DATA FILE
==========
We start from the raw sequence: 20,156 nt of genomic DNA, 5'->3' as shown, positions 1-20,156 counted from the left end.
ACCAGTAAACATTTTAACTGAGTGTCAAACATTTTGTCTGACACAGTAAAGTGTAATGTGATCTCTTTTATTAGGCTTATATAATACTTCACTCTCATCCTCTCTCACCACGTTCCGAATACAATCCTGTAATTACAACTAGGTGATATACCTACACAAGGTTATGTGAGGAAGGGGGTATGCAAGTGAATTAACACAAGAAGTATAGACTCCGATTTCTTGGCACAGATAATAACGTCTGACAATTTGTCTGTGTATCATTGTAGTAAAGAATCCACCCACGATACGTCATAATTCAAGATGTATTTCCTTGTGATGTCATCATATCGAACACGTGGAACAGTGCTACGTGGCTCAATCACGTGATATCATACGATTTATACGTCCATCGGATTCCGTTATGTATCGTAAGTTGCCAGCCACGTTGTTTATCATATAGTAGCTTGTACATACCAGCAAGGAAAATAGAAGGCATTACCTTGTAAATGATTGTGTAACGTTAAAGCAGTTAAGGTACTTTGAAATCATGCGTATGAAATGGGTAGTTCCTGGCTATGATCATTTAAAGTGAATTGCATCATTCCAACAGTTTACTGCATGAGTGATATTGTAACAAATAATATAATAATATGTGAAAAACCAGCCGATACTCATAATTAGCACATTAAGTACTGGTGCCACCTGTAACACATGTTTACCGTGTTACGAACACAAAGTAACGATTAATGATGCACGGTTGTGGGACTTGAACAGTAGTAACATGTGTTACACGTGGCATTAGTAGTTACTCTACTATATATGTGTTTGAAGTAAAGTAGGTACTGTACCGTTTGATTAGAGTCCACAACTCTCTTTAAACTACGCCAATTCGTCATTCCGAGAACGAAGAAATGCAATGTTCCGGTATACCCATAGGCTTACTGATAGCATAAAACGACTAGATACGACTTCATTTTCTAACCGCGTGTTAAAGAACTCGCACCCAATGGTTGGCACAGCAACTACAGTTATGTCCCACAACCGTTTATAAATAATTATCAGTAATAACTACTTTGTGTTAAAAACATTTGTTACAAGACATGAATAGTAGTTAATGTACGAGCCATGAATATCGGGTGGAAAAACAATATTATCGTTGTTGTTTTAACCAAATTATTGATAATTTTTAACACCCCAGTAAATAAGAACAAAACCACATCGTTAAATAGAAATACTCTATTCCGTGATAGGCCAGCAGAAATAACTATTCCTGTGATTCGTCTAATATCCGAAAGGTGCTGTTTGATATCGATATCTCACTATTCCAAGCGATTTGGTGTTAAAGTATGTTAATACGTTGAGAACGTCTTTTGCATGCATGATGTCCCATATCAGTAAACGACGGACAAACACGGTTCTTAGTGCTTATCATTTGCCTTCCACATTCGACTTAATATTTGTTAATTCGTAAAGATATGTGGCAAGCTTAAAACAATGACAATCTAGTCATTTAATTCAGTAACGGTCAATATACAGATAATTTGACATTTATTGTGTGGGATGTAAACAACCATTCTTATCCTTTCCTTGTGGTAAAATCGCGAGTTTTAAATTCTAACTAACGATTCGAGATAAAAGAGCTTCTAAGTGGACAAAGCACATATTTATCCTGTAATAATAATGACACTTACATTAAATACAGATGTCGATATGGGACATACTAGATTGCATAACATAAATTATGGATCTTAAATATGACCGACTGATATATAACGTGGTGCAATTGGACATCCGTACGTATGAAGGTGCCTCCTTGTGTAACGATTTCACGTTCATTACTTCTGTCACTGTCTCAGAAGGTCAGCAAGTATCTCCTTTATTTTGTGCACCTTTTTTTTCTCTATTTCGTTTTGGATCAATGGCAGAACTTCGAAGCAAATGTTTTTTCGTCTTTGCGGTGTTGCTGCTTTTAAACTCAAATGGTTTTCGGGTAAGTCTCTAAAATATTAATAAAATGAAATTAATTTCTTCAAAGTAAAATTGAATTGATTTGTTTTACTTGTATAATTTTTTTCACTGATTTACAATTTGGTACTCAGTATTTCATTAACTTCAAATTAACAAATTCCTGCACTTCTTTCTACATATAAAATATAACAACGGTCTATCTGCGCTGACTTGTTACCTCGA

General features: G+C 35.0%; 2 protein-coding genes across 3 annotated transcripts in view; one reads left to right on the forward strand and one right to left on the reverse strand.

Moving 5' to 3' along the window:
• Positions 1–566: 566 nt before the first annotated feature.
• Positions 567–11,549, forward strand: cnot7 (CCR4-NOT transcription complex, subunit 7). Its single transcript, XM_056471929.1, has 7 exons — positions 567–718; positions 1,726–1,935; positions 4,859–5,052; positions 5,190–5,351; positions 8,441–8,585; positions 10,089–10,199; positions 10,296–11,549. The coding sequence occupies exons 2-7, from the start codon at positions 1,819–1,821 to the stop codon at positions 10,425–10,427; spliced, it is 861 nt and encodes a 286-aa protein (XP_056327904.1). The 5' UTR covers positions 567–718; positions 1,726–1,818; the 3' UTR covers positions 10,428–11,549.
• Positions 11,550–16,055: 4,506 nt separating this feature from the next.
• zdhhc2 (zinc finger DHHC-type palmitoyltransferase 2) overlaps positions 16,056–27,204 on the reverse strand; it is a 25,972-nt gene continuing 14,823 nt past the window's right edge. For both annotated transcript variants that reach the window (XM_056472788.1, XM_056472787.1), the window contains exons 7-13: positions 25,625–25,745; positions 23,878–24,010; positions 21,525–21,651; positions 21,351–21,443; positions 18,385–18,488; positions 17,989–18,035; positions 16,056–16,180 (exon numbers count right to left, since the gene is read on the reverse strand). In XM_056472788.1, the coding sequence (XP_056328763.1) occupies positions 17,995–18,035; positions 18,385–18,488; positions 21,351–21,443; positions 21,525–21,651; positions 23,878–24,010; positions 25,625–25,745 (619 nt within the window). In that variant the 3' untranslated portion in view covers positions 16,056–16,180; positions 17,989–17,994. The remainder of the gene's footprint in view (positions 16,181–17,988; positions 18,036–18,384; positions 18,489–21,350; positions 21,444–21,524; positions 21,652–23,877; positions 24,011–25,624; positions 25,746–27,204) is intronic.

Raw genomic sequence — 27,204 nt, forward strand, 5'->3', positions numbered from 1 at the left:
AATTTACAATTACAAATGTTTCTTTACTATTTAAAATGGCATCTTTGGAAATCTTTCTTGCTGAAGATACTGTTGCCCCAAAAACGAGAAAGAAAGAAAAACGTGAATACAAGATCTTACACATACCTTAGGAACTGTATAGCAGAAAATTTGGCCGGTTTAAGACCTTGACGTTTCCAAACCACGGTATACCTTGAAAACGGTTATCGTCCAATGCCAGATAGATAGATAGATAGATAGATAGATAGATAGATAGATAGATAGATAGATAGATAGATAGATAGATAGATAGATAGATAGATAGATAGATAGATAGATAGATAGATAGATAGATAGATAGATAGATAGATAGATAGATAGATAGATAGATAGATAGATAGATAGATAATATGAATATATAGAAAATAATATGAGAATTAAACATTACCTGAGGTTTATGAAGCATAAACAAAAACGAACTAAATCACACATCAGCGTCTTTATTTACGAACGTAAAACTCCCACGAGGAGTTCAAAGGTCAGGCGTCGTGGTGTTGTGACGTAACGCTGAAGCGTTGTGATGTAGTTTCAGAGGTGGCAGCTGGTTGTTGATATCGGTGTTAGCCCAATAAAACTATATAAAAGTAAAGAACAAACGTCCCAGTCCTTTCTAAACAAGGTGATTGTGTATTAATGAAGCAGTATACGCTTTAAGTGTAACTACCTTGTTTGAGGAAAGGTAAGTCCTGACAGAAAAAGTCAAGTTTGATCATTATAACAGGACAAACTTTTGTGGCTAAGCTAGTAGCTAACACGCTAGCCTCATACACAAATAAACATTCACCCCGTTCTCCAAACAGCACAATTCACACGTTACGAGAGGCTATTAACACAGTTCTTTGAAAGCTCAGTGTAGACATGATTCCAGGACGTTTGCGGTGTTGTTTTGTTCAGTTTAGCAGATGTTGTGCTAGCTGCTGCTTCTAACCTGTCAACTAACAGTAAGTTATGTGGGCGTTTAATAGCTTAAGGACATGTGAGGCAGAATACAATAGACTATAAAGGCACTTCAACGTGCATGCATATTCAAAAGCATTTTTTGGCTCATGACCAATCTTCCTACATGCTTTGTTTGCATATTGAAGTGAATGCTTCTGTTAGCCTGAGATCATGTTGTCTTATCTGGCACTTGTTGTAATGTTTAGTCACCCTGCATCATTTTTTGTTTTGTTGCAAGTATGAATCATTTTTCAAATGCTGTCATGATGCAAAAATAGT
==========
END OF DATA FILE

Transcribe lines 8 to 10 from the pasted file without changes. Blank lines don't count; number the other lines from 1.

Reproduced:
• zdhhc2 (zinc finger DHHC-type palmitoyltransferase 2) overlaps positions 16,056–27,204 on the reverse strand; it is a 25,972-nt gene continuing 14,823 nt past the window's right edge. For both annotated transcript variants that reach the window (XM_056472788.1, XM_056472787.1), the window contains exons 7-13: positions 25,625–25,745; positions 23,878–24,010; positions 21,525–21,651; positions 21,351–21,443; positions 18,385–18,488; positions 17,989–18,035; positions 16,056–16,180 (exon numbers count right to left, since the gene is read on the reverse strand). In XM_056472788.1, the coding sequence (XP_056328763.1) occupies positions 17,995–18,035; positions 18,385–18,488; positions 21,351–21,443; positions 21,525–21,651; positions 23,878–24,010; positions 25,625–25,745 (619 nt within the window). In that variant the 3' untranslated portion in view covers positions 16,056–16,180; positions 17,989–17,994. The remainder of the gene's footprint in view (positions 16,181–17,988; positions 18,036–18,384; positions 18,489–21,350; positions 21,444–21,524; positions 21,652–23,877; positions 24,011–25,624; positions 25,746–27,204) is intronic.

Raw genomic sequence — 27,204 nt, forward strand, 5'->3', positions numbered from 1 at the left:
AATTTACAATTACAAATGTTTCTTTACTATTTAAAATGGCATCTTTGGAAATCTTTCTTGCTGAAGATACTGTTGCCCCAAAAACGAGAAAGAAAGAAAAACGTGAATACAAGATCTTACACATACCTTAGGAACTGTATAGCAGAAAATTTGGCCGGTTTAAGACCTTGACGTTTCCAAACCACGGTATACCTTGAAAACGGTTATCGTCCAATGCCAGATAGATAGATAGATAGATAGATAGATAGATAGATAGATAGATAGATAGATAGATAGATAGATAGATAGATAGATAGATAGATAGATAGATAGATAGATAGATAGATAGATAGATAGATAGATAGATAGATAGATAGATAGATAGATAGATAGATAGATAGATAGATAATATGAATATATAGAAAATAATATGAGAATTAAACATTACCTGAGGTTTATGAAGCATAAACAAAAACGAACTAAATCACACATCAGCGTCTTTATTTACGAACGTAAAACTCCCACGAGGAGTTCAAAGGTCAGGCGTCGTGGTGTTGTGACGTAACGCTGAAGCGTTGTGATGTAGTTTCAGAGGTGGCAGCTGGTTGTTGATATCGGTGTTAGCCCAATAAAACTATATAAAAGTAAAGAACAAACGTCCCAGTCCTTTCTAAACAAGGTGATTGTGTATTAATGAAGCAGTATACGCTTTAAGTGTAACTACCTTGTTTGAGGAAAGGTAAGTCCTGACAGAAAAAGTCAAGTTTGATCATTATAACAGGACAAACTTTTGTGGCTAAGCTAGTAGCTAACACGCTAGCCTCATACACAAATAAACATTCACCCCGTTCTCCAAACAGCACAATTCACACGTTACGAGAGGCTATTAACACAGTTCTTTGAAAGCTCAGTGTAGACATGATTCCAGGACGTTTGCGGTGTTGTTTTGTTCAGTTTAGCAGATGTTGTGCTAGCTGCTGCTTCTAACCTGTCAACTAACAGTAAGTTATGTGGGCGTTTAATAGCTTAAGGACATGTGAGGCAGAATACAATAGACTATAAAGGCACTTCAACGTGCATGCATATTCAAAAGCATTTTTTGGCTCATGACCAATCTTCCTACATGCTTTGTTTGCATATTGAAGTGAATGCTTCTGTTAGCCTGAGATCATGTTGTCTTATCTGGCACTTGTTGTAATGTTTAGTCACCCTGCATCATTTTTTGTTTTGTTGCAAGTATGAATCATTTTTCAAATGCTGTCATGATGCAAAAATAGT